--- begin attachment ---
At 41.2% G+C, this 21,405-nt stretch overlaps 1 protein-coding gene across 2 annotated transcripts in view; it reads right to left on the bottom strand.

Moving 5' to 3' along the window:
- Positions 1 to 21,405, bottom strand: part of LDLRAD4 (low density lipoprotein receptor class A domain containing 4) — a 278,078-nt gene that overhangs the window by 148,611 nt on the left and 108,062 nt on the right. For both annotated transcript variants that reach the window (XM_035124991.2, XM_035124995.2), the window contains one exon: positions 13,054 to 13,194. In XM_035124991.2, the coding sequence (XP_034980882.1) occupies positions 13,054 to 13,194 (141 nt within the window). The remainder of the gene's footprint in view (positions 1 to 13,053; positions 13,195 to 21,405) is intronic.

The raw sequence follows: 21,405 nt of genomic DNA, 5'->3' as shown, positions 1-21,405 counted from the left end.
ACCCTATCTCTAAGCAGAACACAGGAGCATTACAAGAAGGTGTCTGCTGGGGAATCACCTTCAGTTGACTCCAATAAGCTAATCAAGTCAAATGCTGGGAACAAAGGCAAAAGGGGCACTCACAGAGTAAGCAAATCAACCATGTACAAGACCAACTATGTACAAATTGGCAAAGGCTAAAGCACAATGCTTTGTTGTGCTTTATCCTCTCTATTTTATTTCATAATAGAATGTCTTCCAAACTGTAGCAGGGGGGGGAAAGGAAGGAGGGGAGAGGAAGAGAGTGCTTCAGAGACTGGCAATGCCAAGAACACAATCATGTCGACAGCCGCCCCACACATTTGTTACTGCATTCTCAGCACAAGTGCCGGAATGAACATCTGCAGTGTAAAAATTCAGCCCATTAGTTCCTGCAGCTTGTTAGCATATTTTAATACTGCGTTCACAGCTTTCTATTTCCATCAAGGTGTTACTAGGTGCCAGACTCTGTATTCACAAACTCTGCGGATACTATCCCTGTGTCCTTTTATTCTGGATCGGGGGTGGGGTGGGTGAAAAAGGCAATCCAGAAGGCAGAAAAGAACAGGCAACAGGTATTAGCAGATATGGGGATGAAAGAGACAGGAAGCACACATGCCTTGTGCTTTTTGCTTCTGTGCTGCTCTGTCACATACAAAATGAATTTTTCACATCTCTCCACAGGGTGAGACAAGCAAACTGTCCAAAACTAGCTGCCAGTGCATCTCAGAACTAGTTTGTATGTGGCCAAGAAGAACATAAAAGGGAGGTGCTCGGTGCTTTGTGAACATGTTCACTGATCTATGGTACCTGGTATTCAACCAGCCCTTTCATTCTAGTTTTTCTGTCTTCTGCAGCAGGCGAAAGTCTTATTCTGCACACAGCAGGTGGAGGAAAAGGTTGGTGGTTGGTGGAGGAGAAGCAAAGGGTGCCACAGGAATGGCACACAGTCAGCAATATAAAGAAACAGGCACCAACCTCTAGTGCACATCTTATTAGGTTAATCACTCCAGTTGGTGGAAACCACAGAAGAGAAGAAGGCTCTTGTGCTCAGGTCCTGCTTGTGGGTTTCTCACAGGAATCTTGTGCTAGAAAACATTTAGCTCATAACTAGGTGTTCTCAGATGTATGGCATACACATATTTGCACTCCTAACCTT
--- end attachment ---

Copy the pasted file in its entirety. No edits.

At 41.2% G+C, this 21,405-nt stretch overlaps 1 protein-coding gene across 2 annotated transcripts in view; it reads right to left on the bottom strand.

Moving 5' to 3' along the window:
- Positions 1 to 21,405, bottom strand: part of LDLRAD4 (low density lipoprotein receptor class A domain containing 4) — a 278,078-nt gene that overhangs the window by 148,611 nt on the left and 108,062 nt on the right. For both annotated transcript variants that reach the window (XM_035124991.2, XM_035124995.2), the window contains one exon: positions 13,054 to 13,194. In XM_035124991.2, the coding sequence (XP_034980882.1) occupies positions 13,054 to 13,194 (141 nt within the window). The remainder of the gene's footprint in view (positions 1 to 13,053; positions 13,195 to 21,405) is intronic.

The raw sequence follows: 21,405 nt of genomic DNA, 5'->3' as shown, positions 1-21,405 counted from the left end.
ACCCTATCTCTAAGCAGAACACAGGAGCATTACAAGAAGGTGTCTGCTGGGGAATCACCTTCAGTTGACTCCAATAAGCTAATCAAGTCAAATGCTGGGAACAAAGGCAAAAGGGGCACTCACAGAGTAAGCAAATCAACCATGTACAAGACCAACTATGTACAAATTGGCAAAGGCTAAAGCACAATGCTTTGTTGTGCTTTATCCTCTCTATTTTATTTCATAATAGAATGTCTTCCAAACTGTAGCAGGGGGGGGAAAGGAAGGAGGGGAGAGGAAGAGAGTGCTTCAGAGACTGGCAATGCCAAGAACACAATCATGTCGACAGCCGCCCCACACATTTGTTACTGCATTCTCAGCACAAGTGCCGGAATGAACATCTGCAGTGTAAAAATTCAGCCCATTAGTTCCTGCAGCTTGTTAGCATATTTTAATACTGCGTTCACAGCTTTCTATTTCCATCAAGGTGTTACTAGGTGCCAGACTCTGTATTCACAAACTCTGCGGATACTATCCCTGTGTCCTTTTATTCTGGATCGGGGGTGGGGTGGGTGAAAAAGGCAATCCAGAAGGCAGAAAAGAACAGGCAACAGGTATTAGCAGATATGGGGATGAAAGAGACAGGAAGCACACATGCCTTGTGCTTTTTGCTTCTGTGCTGCTCTGTCACATACAAAATGAATTTTTCACATCTCTCCACAGGGTGAGACAAGCAAACTGTCCAAAACTAGCTGCCAGTGCATCTCAGAACTAGTTTGTATGTGGCCAAGAAGAACATAAAAGGGAGGTGCTCGGTGCTTTGTGAACATGTTCACTGATCTATGGTACCTGGTATTCAACCAGCCCTTTCATTCTAGTTTTTCTGTCTTCTGCAGCAGGCGAAAGTCTTATTCTGCACACAGCAGGTGGAGGAAAAGGTTGGTGGTTGGTGGAGGAGAAGCAAAGGGTGCCACAGGAATGGCACACAGTCAGCAATATAAAGAAACAGGCACCAACCTCTAGTGCACATCTTATTAGGTTAATCACTCCAGTTGGTGGAAACCACAGAAGAGAAGAAGGCTCTTGTGCTCAGGTCCTGCTTGTGGGTTTCTCACAGGAATCTTGTGCTAGAAAACATTTAGCTCATAACTAGGTGTTCTCAGATGTATGGCATACACATATTTGCACTCCTAACCTT